BOSTON (CBS) – A jury found Brad Casler, the driver involved in the 2016 deadly Sweet Tomatoes crash, guilty on all counts Monday.
Casler was on trial for two motor vehicle homicide charges and one charge of operating to endanger after his S.U.V. drove through an intersection in Newton and crashed through the Sweet Tomatoes pizza shop, killing 32-year-old Gregory Morin and 57-year-old Eleanor Miele.
Judge Merita Hopkins decided to revoke Casler’s bail after the guilty verdicts. “I am not insensitive to the fact that Mr. Casler has a medical concern,” she said. “It is my intention, given the changed circumstances, to revoke bail.”
Casler is set to be sentenced on Nov. 20
“I think he’s just in kind of a disbelief,” said Thomas Giblin, Casler’s defense attorney. “He’s obviously really upset because he’s never had any criminal involvement in his life before.”
Giblin blamed Casler’s multiple sclerosis for the crash and said he should not be held criminally responsible.
“I’ve been doing this a long time,” Giblin said. “This is probably the saddest I’ve been with a jury’s performance.”
Jurors began deliberating late in the day on Thursday. Testimony in the case took one week with 23 witnesses, including Casler himself, taking the stand.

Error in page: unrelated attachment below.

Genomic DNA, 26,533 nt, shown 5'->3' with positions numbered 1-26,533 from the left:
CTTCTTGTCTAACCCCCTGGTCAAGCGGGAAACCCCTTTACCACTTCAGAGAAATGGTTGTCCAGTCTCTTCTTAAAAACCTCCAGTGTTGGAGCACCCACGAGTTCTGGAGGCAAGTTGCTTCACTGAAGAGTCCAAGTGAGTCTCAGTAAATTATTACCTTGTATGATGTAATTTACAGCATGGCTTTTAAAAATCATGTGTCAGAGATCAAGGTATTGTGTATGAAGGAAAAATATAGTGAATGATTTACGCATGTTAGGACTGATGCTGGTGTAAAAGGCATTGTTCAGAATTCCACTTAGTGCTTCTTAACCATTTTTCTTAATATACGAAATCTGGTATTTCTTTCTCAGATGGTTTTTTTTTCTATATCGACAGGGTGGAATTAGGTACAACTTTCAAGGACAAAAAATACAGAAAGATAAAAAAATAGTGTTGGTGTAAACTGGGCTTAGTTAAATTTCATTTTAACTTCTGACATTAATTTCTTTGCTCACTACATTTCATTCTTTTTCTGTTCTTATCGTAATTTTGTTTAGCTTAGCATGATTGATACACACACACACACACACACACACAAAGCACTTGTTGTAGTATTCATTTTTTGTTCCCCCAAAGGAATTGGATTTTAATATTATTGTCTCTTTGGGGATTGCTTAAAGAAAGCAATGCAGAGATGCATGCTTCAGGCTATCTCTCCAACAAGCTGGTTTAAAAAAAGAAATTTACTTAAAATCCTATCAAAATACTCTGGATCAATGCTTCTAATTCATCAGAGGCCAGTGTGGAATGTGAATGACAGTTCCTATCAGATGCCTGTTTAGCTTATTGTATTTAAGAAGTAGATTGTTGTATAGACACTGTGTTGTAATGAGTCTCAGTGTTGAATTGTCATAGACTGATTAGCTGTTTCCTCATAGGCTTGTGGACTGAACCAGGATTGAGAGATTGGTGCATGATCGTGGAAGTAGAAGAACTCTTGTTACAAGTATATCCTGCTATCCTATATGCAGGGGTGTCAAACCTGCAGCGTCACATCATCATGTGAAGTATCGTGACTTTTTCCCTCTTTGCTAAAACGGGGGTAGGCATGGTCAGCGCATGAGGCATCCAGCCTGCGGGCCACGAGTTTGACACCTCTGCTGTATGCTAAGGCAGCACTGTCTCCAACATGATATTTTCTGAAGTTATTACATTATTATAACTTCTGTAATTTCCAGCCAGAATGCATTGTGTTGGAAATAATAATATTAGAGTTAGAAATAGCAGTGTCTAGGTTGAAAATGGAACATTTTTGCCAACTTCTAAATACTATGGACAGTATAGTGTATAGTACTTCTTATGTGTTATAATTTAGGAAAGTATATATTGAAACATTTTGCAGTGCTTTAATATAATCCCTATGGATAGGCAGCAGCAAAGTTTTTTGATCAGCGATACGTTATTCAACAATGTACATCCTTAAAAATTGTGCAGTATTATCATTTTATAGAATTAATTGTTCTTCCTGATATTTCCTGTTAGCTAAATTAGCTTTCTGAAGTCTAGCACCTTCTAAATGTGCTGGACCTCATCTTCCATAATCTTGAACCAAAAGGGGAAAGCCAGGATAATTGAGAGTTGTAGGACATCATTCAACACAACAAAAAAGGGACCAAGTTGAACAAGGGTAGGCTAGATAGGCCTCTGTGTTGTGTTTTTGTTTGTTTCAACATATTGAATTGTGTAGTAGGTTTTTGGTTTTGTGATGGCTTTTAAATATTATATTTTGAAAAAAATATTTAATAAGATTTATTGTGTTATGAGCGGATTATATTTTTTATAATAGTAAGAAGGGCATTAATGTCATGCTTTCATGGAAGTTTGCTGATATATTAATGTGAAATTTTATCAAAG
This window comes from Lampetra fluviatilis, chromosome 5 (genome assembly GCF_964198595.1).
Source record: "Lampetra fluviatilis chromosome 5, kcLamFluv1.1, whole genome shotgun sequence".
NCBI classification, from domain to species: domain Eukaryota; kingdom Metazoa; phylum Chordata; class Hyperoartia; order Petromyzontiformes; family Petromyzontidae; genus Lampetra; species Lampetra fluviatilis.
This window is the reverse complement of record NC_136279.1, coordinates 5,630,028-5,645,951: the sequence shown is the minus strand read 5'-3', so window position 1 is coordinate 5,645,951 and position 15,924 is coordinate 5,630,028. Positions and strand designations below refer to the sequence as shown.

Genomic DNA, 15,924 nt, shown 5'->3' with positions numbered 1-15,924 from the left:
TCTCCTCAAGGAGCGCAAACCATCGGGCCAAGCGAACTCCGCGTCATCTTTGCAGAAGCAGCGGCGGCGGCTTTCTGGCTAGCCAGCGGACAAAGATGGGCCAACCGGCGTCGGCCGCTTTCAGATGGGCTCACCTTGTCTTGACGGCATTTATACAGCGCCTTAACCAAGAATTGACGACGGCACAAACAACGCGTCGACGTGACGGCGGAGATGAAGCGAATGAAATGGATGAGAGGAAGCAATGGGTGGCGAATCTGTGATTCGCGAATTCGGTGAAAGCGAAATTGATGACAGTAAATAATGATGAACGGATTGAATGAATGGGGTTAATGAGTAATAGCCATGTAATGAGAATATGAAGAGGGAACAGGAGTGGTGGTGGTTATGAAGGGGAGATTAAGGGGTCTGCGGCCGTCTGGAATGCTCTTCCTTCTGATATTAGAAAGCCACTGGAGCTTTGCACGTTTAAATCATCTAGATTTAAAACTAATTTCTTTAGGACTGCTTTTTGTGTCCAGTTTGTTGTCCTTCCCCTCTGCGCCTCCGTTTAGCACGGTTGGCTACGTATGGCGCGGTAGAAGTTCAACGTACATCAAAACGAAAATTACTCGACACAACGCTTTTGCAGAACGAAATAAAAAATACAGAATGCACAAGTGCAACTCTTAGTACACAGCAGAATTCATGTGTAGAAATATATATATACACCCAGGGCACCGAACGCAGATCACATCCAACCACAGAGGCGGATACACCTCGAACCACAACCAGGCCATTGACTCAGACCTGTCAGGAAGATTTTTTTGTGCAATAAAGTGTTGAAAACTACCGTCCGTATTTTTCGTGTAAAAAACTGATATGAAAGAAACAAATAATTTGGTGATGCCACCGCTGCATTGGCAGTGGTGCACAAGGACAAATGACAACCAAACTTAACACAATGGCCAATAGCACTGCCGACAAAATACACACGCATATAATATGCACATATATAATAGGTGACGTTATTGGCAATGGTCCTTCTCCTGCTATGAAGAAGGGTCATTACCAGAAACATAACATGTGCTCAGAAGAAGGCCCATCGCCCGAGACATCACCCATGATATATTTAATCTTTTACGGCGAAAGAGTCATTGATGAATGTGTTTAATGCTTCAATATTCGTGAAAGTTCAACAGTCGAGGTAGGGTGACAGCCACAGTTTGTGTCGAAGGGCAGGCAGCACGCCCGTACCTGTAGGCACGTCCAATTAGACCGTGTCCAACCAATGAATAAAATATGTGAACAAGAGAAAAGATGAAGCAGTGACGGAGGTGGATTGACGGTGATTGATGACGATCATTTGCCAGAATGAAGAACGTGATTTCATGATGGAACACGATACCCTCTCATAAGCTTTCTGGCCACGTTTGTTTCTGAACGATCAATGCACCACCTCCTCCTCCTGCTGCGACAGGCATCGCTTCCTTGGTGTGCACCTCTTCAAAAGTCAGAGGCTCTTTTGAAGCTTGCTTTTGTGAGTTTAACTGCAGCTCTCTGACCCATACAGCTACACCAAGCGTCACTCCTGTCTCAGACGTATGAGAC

Members of the jury were given scene photos and maps, along with 1,100 of Casler’s medical records. The jury consisted of five women and seven men.
Both Morin and Miele’s families were in court Monday. While they are happy with the verdict – the pain of their loss remains with them forever.
“It will never be closed for us,” said Erica Morin, Greg’s wife. “I just think that it’s time for us to move past this one part of it.”
Last year, Casler turned down a plea deal which would have given him a 2-year prison sentence. Instead, he opted to take his chances with a jury.
“He took a chance on the system and realistically if you think about it, if he had taken the plea, by now he might very well have been done,” said Tom Desmond, Eleanor Miele’s brother.
Casler could face up to seven years in prison.